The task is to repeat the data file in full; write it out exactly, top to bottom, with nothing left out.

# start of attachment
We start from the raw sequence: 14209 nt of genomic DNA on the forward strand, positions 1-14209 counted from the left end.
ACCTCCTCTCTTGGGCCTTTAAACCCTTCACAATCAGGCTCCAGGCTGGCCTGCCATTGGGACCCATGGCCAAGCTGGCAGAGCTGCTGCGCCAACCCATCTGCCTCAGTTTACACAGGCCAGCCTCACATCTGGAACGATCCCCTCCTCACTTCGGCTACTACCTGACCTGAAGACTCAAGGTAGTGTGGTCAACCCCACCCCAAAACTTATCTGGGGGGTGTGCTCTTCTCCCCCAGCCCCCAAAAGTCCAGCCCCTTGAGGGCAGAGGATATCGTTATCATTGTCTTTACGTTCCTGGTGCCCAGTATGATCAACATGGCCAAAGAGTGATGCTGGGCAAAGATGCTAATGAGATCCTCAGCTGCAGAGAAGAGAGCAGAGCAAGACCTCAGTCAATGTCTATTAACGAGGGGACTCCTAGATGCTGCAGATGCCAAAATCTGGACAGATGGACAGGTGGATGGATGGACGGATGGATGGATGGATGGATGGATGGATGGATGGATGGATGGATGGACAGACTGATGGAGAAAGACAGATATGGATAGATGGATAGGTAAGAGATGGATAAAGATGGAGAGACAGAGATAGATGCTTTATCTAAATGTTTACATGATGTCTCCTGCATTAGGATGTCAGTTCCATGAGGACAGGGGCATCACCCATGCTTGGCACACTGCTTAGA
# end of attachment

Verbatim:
We start from the raw sequence: 14209 nt of genomic DNA on the forward strand, positions 1-14209 counted from the left end.
ACCTCCTCTCTTGGGCCTTTAAACCCTTCACAATCAGGCTCCAGGCTGGCCTGCCATTGGGACCCATGGCCAAGCTGGCAGAGCTGCTGCGCCAACCCATCTGCCTCAGTTTACACAGGCCAGCCTCACATCTGGAACGATCCCCTCCTCACTTCGGCTACTACCTGACCTGAAGACTCAAGGTAGTGTGGTCAACCCCACCCCAAAACTTATCTGGGGGGTGTGCTCTTCTCCCCCAGCCCCCAAAAGTCCAGCCCCTTGAGGGCAGAGGATATCGTTATCATTGTCTTTACGTTCCTGGTGCCCAGTATGATCAACATGGCCAAAGAGTGATGCTGGGCAAAGATGCTAATGAGATCCTCAGCTGCAGAGAAGAGAGCAGAGCAAGACCTCAGTCAATGTCTATTAACGAGGGGACTCCTAGATGCTGCAGATGCCAAAATCTGGACAGATGGACAGGTGGATGGATGGACGGATGGATGGATGGATGGATGGATGGATGGATGGATGGATGGATGGACAGACTGATGGAGAAAGACAGATATGGATAGATGGATAGGTAAGAGATGGATAAAGATGGAGAGACAGAGATAGATGCTTTATCTAAATGTTTACATGATGTCTCCTGCATTAGGATGTCAGTTCCATGAGGACAGGGGCATCACCCATGCTTGGCACACTGCTTAGA